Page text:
Like the rest of the charitable sector, the arts is struggling to reflect the UK's broader diversity. Arts Council England (ACE) estimates that just 9% of permanent staff in its National Portfolio Organisations and major museums are from black, Asian or minority ethnic (BAME) backgrounds. But in our fundraising teams, it seems that attracting a diverse workforce might be even more challenging.
Your 20th year should be an exciting one; a time when you stand on your own two feet after university and start to build your career while enjoying the freedom of being young and carefree. But the sad truth is that today, 1 in 6 young people in the UK are struggling to find work, education or training.
So instead of spending our time hating these organisations we should be using it to try and help them. Grow, develop and move forward in to modern world. Because one day, at some point in your life you may just need that very charity that you once tweeted abuse to from something you read online; because you didn't understand what they did.
We're proud of our strong, historical links to the City - and proud to showcase the many ways organisations like ours make other people's lives better. The City of London brings together hundreds of thousands of people every day, all of whom can make a difference. I'd encourage all businesses to take part, even if you aren't located in the City, so you can join the celebration of charitable giving.
At this time of year many young people pack up and head for new beginnings at university and parents put on a brave face as they wave off their child. Arriving in a new city for the first time, keen to make friends and have a good time, nights out at university help form much needed new pals for university life and beyond. For some though, there lurk dangers, especially when senses are dulled by alcohol.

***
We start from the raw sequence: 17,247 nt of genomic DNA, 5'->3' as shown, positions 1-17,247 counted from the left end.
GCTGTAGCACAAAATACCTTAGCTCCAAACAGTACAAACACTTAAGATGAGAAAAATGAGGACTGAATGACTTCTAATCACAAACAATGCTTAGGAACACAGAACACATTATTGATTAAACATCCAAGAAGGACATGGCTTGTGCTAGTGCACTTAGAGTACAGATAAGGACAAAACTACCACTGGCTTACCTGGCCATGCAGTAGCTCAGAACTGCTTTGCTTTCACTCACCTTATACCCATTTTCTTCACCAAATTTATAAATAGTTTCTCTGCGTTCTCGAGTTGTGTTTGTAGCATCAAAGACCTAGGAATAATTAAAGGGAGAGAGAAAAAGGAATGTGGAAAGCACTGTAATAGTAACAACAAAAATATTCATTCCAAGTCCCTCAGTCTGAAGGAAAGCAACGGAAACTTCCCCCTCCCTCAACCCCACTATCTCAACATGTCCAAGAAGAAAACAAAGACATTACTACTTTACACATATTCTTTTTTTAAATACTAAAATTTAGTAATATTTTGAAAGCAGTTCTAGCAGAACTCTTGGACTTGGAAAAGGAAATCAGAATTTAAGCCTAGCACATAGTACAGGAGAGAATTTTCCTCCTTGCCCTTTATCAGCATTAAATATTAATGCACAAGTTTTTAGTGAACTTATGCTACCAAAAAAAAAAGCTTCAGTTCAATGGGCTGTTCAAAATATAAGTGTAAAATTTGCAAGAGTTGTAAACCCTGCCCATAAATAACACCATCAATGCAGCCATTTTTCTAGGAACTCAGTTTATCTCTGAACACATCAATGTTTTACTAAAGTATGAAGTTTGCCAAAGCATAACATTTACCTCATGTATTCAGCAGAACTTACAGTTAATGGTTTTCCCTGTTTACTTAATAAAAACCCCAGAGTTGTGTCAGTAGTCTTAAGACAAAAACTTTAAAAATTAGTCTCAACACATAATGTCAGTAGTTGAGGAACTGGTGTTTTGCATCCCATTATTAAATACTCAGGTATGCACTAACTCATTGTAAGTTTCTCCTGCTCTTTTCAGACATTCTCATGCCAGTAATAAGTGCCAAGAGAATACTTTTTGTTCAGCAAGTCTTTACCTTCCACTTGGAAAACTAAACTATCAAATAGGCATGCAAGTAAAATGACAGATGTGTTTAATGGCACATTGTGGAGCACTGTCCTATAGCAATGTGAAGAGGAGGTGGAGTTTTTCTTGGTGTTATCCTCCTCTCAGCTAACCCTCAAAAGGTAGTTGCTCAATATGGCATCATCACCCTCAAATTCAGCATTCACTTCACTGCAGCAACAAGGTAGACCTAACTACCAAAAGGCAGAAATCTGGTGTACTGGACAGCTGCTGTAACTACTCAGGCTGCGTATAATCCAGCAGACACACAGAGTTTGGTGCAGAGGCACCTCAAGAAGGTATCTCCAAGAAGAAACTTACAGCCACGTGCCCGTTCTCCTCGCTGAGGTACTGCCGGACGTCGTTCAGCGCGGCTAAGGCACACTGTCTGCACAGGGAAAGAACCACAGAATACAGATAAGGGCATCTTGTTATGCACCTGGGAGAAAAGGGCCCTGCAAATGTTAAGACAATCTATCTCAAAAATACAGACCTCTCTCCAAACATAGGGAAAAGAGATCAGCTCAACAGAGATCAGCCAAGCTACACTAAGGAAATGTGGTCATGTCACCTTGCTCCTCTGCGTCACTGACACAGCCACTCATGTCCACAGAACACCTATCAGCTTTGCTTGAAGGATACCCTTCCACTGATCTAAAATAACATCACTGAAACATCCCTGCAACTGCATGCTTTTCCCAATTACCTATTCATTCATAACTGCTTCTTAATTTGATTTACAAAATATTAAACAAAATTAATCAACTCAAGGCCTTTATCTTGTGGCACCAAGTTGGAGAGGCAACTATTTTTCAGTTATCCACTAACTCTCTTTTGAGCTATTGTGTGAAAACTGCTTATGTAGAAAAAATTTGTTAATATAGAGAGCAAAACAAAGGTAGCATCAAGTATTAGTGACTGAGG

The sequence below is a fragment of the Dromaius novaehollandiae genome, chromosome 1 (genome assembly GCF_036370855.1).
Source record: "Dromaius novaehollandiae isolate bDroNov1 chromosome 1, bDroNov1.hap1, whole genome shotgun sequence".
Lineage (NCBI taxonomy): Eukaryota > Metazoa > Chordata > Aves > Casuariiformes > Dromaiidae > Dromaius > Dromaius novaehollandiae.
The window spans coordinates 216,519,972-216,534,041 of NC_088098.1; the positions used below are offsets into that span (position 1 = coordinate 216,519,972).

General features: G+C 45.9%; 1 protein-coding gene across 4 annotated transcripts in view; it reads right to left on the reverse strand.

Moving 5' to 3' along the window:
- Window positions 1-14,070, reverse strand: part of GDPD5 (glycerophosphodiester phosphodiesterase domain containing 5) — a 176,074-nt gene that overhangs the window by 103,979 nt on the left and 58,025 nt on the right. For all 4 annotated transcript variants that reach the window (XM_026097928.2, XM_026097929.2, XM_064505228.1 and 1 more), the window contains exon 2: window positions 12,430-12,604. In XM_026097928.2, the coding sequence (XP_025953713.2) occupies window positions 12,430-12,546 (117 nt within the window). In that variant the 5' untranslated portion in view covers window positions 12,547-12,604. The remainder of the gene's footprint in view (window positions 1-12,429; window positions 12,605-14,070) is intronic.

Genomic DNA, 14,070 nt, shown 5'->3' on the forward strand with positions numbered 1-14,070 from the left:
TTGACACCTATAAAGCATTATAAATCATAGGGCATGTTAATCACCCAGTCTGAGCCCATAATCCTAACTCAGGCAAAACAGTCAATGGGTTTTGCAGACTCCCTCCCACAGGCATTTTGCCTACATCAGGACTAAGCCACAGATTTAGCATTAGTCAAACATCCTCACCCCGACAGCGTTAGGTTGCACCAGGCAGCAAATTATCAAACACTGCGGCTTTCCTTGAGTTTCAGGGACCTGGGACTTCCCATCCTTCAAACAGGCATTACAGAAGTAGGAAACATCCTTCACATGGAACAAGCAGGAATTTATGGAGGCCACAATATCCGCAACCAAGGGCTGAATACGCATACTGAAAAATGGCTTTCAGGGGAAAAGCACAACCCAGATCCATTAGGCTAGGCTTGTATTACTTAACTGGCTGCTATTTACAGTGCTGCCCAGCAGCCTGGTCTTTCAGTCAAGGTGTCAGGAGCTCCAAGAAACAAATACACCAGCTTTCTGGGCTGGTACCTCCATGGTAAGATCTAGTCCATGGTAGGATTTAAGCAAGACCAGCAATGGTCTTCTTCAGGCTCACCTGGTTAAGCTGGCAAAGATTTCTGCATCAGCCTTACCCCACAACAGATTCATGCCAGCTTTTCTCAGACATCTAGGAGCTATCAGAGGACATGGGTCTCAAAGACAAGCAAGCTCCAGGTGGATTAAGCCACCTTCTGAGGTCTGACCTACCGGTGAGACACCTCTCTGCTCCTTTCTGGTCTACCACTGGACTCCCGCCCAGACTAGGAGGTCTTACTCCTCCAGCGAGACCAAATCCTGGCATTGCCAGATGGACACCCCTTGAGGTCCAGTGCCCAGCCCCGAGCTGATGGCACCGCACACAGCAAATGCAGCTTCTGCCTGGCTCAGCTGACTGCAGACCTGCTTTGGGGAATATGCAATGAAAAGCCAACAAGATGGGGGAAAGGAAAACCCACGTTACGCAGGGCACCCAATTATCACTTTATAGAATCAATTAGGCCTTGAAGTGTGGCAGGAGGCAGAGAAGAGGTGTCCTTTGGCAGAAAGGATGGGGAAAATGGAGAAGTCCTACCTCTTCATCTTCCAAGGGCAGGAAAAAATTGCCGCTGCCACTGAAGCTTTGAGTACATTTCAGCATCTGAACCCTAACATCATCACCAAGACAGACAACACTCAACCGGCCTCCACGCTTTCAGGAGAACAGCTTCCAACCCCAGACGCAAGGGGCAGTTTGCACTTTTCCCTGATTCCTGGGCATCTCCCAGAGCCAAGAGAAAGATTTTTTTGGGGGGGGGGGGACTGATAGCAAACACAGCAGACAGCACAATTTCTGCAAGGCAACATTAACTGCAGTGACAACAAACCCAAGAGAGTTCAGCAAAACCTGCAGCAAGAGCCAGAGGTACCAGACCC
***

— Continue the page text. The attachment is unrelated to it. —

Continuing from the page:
The worst conversation many of us will ever have will relate to deadly diseases such as gynaecological cancers. And one thing is very clear to me - these diseases don't discriminate; they can affect women at any age. Nearly 20,000 women in the UK are diagnosed with a gynaecological cancer and almost 8,000 die within five years.
Thanks again for your support and please don't forget to put aside nice, warm, good quality clothing for our next From a Mother to Another collection period in the run up to Mother's Day early next year. For now we still have stocks on hand to deliver to those in need both in the UK and now in Lebanon to the Syrian refugees.
So the Great British public have taken it upon themselves to do what David Cameron and the government should be doing; providing aid to refugees from war-torn countries. People are asking questions and looking for answers via social media, so here are a few answers I've picked up whilst running my own campaign from Hull...